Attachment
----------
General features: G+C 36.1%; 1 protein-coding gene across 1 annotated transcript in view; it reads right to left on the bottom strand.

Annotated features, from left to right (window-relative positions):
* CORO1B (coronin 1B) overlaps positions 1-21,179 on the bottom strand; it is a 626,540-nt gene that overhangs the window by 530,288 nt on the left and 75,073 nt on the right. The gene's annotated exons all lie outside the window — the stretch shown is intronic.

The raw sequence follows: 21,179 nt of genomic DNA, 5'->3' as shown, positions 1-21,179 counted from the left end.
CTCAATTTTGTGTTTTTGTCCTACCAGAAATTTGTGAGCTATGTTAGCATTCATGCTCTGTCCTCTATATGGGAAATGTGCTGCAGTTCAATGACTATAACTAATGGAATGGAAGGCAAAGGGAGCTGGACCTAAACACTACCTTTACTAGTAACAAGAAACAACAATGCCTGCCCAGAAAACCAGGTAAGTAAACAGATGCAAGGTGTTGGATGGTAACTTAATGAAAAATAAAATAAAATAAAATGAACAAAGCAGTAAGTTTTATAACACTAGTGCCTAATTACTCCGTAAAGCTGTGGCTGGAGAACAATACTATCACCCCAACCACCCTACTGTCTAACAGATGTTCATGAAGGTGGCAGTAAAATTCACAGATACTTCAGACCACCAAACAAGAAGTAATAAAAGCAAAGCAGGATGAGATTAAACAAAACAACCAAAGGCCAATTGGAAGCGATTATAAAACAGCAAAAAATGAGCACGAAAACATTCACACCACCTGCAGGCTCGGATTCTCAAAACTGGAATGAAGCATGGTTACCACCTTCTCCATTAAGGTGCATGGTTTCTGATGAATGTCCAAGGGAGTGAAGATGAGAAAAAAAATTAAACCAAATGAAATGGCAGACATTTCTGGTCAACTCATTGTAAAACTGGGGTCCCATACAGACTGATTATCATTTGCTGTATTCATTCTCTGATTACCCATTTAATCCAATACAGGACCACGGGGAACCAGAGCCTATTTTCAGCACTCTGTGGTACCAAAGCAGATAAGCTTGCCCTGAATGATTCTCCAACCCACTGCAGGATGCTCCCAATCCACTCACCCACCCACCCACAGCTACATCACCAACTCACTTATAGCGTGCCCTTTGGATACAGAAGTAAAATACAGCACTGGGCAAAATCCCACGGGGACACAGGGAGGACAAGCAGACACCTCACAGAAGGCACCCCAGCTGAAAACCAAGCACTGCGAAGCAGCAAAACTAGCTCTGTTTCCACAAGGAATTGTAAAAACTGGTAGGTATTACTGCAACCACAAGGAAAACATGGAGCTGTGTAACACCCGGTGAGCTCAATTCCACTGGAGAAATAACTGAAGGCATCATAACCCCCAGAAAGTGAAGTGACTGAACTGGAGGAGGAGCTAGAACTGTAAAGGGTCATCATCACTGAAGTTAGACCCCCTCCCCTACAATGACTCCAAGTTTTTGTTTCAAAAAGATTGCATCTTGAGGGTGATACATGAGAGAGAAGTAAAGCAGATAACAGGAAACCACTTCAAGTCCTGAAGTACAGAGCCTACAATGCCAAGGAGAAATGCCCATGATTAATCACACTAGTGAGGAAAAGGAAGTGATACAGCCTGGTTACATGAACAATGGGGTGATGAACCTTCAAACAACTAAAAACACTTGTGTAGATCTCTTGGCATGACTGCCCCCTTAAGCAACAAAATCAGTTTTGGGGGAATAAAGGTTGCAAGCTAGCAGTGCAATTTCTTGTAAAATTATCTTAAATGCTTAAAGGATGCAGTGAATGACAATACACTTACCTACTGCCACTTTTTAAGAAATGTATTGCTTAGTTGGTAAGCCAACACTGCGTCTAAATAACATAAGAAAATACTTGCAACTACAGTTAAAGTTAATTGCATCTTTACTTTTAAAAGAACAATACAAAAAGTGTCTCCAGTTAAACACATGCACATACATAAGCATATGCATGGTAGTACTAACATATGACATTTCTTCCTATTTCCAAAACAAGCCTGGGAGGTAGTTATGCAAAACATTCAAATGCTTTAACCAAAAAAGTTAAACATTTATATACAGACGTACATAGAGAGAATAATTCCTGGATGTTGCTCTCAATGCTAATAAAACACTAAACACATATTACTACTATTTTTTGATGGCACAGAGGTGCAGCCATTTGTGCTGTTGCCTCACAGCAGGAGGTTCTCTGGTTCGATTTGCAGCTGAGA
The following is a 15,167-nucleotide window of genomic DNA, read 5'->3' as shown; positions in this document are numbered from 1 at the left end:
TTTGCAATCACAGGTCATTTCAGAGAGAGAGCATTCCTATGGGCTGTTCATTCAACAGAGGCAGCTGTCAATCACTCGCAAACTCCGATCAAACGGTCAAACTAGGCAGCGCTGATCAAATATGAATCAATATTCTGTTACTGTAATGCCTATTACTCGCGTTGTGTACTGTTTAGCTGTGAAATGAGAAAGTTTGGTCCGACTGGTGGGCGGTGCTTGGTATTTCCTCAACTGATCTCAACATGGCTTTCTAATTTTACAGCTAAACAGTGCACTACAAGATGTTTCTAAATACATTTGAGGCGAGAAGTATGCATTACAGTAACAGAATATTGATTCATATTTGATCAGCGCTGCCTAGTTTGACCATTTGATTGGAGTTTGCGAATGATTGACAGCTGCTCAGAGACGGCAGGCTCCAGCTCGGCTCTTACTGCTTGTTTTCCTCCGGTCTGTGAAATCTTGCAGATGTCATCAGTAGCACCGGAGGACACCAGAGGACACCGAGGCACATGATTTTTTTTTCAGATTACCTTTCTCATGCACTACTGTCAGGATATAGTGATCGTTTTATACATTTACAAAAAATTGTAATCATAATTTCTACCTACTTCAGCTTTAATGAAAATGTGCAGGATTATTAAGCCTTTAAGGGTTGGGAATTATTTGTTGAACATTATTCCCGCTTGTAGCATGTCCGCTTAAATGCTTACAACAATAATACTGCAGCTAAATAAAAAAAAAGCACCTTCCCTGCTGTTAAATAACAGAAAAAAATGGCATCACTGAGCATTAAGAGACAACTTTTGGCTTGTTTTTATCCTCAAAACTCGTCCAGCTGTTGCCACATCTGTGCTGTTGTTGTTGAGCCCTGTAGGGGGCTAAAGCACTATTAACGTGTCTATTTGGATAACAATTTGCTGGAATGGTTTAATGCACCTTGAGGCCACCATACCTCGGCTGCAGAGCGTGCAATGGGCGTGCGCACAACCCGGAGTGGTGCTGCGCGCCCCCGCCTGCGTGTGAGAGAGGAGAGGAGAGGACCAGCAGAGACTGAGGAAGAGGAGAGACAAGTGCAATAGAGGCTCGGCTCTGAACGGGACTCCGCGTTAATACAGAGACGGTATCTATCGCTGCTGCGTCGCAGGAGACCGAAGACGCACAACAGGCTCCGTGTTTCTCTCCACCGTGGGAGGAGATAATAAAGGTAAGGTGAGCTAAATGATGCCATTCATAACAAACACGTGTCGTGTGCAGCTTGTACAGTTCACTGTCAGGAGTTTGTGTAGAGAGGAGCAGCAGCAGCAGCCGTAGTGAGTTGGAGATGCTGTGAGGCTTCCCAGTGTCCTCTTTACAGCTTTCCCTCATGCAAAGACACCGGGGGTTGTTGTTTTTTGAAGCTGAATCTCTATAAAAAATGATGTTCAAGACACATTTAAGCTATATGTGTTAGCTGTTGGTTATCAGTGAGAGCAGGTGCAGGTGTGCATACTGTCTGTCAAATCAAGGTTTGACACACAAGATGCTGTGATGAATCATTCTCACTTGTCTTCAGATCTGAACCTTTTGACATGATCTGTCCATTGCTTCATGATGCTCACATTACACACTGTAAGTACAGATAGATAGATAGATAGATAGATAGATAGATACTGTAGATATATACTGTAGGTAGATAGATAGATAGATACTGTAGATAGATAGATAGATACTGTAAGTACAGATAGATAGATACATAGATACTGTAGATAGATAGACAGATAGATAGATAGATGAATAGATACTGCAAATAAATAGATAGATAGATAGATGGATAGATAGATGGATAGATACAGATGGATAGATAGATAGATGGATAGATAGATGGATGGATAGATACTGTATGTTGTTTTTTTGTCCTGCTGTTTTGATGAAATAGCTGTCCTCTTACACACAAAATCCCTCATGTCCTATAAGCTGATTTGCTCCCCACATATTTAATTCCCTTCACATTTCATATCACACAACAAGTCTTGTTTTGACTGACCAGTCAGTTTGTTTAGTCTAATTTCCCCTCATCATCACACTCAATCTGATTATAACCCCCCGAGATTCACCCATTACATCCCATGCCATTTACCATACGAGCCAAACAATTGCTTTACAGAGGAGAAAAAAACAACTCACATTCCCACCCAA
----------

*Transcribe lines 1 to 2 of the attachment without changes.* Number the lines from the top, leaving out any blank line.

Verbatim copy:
General features: G+C 36.1%; 1 protein-coding gene across 1 annotated transcript in view; it reads right to left on the bottom strand.

Annotated features, from left to right (window-relative positions):